He looks prime-ministerial — presidential by American standards. He also has the trappings of a retired army chief of staff. At 1.95 meters in height (nearly 6 foot 5), he's hard to ignore and stands out among other politicians. He doesn't have the mechanical, exaggerated mannerisms of Benjamin Netanyahu or the prime minister's twin, Yair Lapid — and that’s good.
The jabs that Hosen L'Yisrael party leader Benny Gantz directed at Netanyahu on Tuesday night in his maiden policy speech came as a surprise to Gantz's own acquaintances. The former army chief of staff highlighted his own statesmanship and promised a statesmanlike government rather than a monarchy when — or if — he becomes prime minister. Gantz, whose statements up to now had been vague and general, who met with people who would leave not understanding what he was getting at, went for the jugular on Tuesday.
He likened the occupants of the Prime Minister's Residence in Jerusalem to “a French royal court.” He said the “government looms over the people and finds the people to be a bore.” He accused the government of stoking fears rather than calming the public.
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“This will be a government without masters and servants, no obscene gifts and no court clowns,” he added. He described things clearly, as if foreseeing the rants of Miri Regev, the queen of the courtyard clowns and of the prime minister’s sycophants.
The way he talked about the prospect that Netanyahu would be indicted was a bit strange. “The very thought that an Israeli prime minister who has been indicted could be in office is ridiculous to me. This cannot happen,” he said. From that, one might understand that Gantz would allow Netanyahu to serve, perhaps as a member of Gantz's cabinet, until the end of a pre-indictment hearing (or maybe even until a ruling by the High Court of Justice?).
In the process, Gantz is lining up with Kulanu party leader Moshe Kahlon, but is placing himself to the right of Labor's Avi Gabbay, Yesh Atid's Yair Lapid and Hatnuah's Tzipi Livni. In general, Gantz's remarks did not diverge much from the attacks from the ranks of the opposition by Gabbay, Lapid or Livni. But as expressed by Gantz, they sounded more authentic and provoked less disdain and skepticism.
We have grown used to the others. We've had our fill of some of them. They are polished politicians who have had enough time to disappoint.
Gantz is the new kid in town. He still provides the prospect of hope, of a future, of a dream for many.
Gantz’s speech included several comments related to diplomacy and defense. For the time being, he heads the only party to the right of Livni that has promised to “strive for peace,” but he said if that doesn't work, Israel would manage to get along on its own and to strengthen the West Bank settlement blocs. In other words, he would give up the isolated settlements that are a burden rather than a security asset.
Based on his ranks and the tens of thousands of Arabs that he has eliminated, he felt sufficiently self-confident to make a statement that included that offensive word, peace. But he was careful not to go too far.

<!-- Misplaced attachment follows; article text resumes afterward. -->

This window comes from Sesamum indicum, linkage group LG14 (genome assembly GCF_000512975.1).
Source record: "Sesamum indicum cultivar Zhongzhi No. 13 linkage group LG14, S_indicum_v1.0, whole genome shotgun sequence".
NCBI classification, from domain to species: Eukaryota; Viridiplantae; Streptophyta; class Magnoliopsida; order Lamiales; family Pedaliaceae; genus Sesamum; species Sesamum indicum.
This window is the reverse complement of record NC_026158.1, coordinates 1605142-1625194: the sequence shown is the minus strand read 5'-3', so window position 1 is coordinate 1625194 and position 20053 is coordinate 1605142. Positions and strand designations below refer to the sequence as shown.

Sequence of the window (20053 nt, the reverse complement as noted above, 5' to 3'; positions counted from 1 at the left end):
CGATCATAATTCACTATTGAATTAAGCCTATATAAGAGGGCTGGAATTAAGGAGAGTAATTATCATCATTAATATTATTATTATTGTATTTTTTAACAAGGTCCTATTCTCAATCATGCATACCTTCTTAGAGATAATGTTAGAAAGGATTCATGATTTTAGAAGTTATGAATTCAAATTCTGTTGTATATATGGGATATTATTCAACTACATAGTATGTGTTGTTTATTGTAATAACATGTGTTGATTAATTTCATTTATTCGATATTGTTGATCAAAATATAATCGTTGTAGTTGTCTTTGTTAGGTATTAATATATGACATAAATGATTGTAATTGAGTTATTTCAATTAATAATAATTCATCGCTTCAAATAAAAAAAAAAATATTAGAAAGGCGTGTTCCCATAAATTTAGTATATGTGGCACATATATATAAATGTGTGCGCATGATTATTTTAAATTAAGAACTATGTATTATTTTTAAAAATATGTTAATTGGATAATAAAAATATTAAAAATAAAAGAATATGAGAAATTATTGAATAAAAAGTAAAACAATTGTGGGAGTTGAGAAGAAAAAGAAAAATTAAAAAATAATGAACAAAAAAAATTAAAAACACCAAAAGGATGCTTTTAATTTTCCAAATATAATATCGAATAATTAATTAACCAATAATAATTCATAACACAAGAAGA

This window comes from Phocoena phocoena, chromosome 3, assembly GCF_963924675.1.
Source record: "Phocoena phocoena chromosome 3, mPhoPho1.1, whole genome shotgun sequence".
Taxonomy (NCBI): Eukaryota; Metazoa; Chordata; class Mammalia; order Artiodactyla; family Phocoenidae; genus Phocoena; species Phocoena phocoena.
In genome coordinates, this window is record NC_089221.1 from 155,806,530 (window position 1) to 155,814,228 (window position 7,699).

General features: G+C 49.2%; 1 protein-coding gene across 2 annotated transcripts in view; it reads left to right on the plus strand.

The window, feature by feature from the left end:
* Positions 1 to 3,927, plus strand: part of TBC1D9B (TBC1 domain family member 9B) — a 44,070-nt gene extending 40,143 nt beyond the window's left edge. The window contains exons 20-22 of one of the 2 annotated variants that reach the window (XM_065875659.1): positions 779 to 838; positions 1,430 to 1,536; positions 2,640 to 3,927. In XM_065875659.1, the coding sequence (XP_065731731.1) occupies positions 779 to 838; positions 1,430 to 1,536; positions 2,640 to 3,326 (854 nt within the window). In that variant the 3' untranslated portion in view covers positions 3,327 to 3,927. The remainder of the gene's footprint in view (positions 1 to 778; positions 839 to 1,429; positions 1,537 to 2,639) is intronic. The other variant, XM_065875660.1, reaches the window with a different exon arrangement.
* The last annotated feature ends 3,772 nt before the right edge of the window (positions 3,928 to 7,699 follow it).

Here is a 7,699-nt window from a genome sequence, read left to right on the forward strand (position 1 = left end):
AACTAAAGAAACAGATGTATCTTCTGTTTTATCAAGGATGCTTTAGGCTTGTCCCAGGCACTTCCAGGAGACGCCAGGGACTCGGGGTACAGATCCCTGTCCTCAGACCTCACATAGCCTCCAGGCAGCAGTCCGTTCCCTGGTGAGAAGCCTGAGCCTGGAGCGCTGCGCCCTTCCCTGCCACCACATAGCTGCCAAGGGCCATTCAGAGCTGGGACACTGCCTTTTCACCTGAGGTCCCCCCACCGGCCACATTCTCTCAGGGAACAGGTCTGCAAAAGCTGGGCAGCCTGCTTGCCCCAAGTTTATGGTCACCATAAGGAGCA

He didn't mention a Palestinian state alongside the State of Israel. His bravery only goes so far. Perhaps he believes in it, but in the reality of today’s Israel, it wouldn't behoove someone seeking to present himself as a center-right figure to step on such a landmine.
The manner in which he made reference to Iranian President Hassan Rohani and other evildoers in our region, such as Iranian commander Qassem Soleimani and the late Hamas chief Ahmed Ja’abari, was a bit childish. Generals, it turns out, remain generals, even in a pressed suit on an American-style set.
Gantz came to Pavilion 10 at the Tel Aviv Convention Center hours after signing a merger agreement with his former commander, former Chief of Staff Moshe Ya’alon, who recently formed the Telem party. The man who was defense minister when Gantz was chief of staff is bringing two future Knesset members with him to the top 10 of their joint slate: former Cabinet Secretary Zvi Hauser and former Netanyahu spokesman and journalist Yoaz Hendel.
The three are all dedicated, ideological right-wingers who support the settlements and oppose a Palestinian state. They are meant to provide cover from Likud’s attacks.
The Hosen L'Yisrael slate will have other people from the soft right too. Orli Levi-Abekasis, whose Gesher party has been hovering around the minimum support necessary for Knesset representation in recent polls, will probably be one of them. Gabi Ashkenazi, the second former army chief of staff on Gantz’s shopping list, does not exude leftist ideology either, based on the stereotypes we have grown used to.
In general, Gantz passed Tuesday’s night’s test with flying colors. Likud officials have started feeling the pressure. The very fact that a politician who is not Netanyahu got to be on live, prime-time television on all the major channels, got on their nerves. They didn’t expect the assault that Gantz directed at the prime minister, at his government and his family.
The pressure is such that the Likud official response mentioned the word “left” six times. There was nothing leftist in Gantz’s speech. He was as centrist as could be.
That’s it. The lights went on, the silence was broken, the man spoke, quite a lot, and managed to make it home unscathed. From now on, he is part of the political swamp.
Momentum is the magic word. He has to put distance between himself and Yair Lapid and Yesh Atid and to increase the gap in the coming weeks to become the only alternative to Netanyahu. That's the toughest of missions. Another moment of grace like Tuesday won’t repeat itself.
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